Health care reform lives — maybe

HEALTH CARE REFORM LIVES — MAYBE…. It can get a little confusing. Over the course of a few hours, political observers can find one report suggesting health care reform proponents may have “new reason to hope,” followed soon after by another report arguing that “the grim reaper is starting to hover uncomfortably close by.” One key Democratic senator suggests reform may be a lost cause, followed soon after by another key Democratic senator suggesting reform really will come together in the end.

And that’s just since 3 p.m. yesterday.

Let’s try to clear things up. Last week, in the immediate aftermath of the Massachusetts special election, health care reform barely had a pulse, and many Democrats were simply prepared to throw in the towel. This week, very few Dems are thinking along those lines — on the contrary, the relevant players are nearly unanimous, publicly and privately, in their intention to succeed … eventually.

But by all appearances, they’re a little stuck, and there are no realistic hopes of getting this done quickly.

Democratic leaders in Congress voiced resolute optimism on Thursday that they would adopt major health care legislation this year, and they said that doing so was a crucial element of President Obama’s broader agenda to create jobs, revive the economy and reduce federal budget deficits.

But legislative leaders conceded that they did not have an immediate strategy for advancing a health care measure and described their time frame as open-ended.

“We’re going to do health care reform this year,” Senate Majority Leader Harry Reid (D-Nev.) told reporters. “The question is, at this stage, procedurally, how do we get where we need to go.”

Sens. Tom Harkin (D-Iowa) and Max Baucus (D-Mont.), chairmen of the HELP and Finance committees, also sounded reasonably optimistic, with Baucus telling reporters reform is “going to be done before spring, summer.” Sen. Sherrod Brown (D-Ohio) added that the shift in emphasis is not a “cause for alarm.”

We also heard a fair amount from the White House yesterday, with Chief of Staff Rahm Emanuel telling the NYT that Democratic policymakers would move on other economic issues — including a jobs bill and Wall Street reform — before returning to health care. “The good news is, nobody is saying ‘Drop it.’ Everybody is saying, ‘Take the time to figure out how to get this done,”’ Emanuel said. “Not doing it is not part of this conversation.”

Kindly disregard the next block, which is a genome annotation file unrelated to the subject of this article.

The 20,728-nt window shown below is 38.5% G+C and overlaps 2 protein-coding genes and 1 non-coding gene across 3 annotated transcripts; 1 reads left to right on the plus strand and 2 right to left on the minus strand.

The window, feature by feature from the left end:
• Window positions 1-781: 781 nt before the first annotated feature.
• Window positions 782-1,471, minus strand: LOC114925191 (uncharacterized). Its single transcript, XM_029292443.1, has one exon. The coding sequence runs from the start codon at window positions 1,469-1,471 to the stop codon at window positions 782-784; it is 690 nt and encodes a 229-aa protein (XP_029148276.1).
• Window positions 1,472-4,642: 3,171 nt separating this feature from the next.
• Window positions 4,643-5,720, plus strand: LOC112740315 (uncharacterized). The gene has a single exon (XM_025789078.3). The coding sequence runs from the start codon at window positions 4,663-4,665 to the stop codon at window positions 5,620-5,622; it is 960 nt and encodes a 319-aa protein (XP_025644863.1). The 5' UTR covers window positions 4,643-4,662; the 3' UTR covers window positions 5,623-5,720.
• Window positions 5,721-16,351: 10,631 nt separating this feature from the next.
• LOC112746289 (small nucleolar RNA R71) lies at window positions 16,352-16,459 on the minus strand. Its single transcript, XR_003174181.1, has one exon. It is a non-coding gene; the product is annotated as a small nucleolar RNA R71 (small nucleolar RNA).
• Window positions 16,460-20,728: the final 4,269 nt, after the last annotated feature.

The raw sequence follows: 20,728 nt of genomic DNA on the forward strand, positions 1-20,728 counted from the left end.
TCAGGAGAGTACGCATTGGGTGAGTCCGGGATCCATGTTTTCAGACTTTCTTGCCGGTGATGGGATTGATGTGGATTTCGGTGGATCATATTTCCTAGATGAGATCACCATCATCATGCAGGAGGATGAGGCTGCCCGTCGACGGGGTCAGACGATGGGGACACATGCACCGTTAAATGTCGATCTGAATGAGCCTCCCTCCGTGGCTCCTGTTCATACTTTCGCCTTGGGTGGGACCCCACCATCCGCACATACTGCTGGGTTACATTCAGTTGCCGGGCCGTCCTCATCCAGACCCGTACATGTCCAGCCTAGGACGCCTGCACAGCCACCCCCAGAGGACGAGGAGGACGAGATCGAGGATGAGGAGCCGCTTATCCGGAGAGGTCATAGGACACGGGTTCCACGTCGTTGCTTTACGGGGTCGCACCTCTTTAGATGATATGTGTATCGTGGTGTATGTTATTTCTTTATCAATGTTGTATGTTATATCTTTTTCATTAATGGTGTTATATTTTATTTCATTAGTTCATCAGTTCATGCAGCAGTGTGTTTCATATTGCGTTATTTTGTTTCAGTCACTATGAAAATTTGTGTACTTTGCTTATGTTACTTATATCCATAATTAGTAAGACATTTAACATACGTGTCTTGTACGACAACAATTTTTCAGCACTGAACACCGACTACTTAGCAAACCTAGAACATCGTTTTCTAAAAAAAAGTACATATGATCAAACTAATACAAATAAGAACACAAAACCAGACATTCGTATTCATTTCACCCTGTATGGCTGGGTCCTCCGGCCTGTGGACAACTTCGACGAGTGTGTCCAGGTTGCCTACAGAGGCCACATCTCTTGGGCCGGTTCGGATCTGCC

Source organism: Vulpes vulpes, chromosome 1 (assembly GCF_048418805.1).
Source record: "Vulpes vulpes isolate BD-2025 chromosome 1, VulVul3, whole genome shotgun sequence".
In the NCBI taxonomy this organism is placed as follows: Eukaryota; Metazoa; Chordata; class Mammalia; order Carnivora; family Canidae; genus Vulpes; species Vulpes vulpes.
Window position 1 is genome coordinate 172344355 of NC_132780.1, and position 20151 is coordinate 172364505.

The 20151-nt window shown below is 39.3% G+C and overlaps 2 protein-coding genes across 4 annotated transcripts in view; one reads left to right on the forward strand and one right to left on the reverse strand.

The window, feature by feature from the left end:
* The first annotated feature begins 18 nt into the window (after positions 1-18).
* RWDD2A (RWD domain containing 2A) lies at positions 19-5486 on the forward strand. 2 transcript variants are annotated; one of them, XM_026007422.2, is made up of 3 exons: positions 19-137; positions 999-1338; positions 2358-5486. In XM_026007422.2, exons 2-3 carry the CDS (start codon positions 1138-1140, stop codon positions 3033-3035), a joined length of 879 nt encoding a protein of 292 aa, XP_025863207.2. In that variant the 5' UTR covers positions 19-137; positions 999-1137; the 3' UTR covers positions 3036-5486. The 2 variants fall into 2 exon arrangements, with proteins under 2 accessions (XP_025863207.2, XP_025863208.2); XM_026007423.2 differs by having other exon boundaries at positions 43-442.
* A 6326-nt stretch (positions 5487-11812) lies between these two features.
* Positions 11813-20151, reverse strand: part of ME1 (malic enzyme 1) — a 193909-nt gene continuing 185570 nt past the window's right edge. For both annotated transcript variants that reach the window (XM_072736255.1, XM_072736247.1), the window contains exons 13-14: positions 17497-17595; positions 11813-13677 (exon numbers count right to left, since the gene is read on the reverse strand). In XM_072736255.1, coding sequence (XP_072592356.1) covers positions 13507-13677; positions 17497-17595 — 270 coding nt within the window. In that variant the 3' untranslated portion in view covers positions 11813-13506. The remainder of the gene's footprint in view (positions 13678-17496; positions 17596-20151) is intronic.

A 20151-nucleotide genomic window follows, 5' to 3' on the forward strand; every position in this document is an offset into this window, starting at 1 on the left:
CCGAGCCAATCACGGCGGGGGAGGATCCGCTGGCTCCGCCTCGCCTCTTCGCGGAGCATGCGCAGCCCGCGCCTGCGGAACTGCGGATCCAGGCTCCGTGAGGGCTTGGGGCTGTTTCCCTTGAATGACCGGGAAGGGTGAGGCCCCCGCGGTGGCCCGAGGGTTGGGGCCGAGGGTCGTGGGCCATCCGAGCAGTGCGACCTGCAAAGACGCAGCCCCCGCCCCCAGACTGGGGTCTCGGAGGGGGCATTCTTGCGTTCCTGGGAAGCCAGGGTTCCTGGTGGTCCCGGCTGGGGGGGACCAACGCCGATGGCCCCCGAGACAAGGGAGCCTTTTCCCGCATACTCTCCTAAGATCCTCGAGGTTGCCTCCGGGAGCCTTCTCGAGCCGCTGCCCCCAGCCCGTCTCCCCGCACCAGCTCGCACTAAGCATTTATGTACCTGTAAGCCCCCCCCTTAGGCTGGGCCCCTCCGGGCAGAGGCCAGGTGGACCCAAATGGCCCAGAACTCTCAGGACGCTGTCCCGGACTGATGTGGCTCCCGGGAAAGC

David Axelrod added that it would be “a great political mistake to walk away” from health care reform, and that the president expects lawmakers to “go back at it soon.”

So, a week after all hope appeared lost, key officials are at least saying good things, and have at least been talking about making progress, but they’re nevertheless prepared to put reform on the backburner — for an undetermined length of time. As much as it’s heartening to know the commitment to success is still there, the delays may very well allow reform to die by neglect.

As we talked about yesterday, my biggest fear isn’t that reform will come down to a life-or-death moment, where it either succeeds or fails. What’s more likely is that this once-in-a-generation opportunity will simply fade away — winter talks will be put on the backburner so policymakers can work on other things, which will lead to spring and a series of votes on those other issues. Spring will turn to summer, which is when leaders start telling reform proponents, “Well, we wanted to do something, but members don’t want to vote on controversial issues so soon before the midterm elections.”

Stay tuned.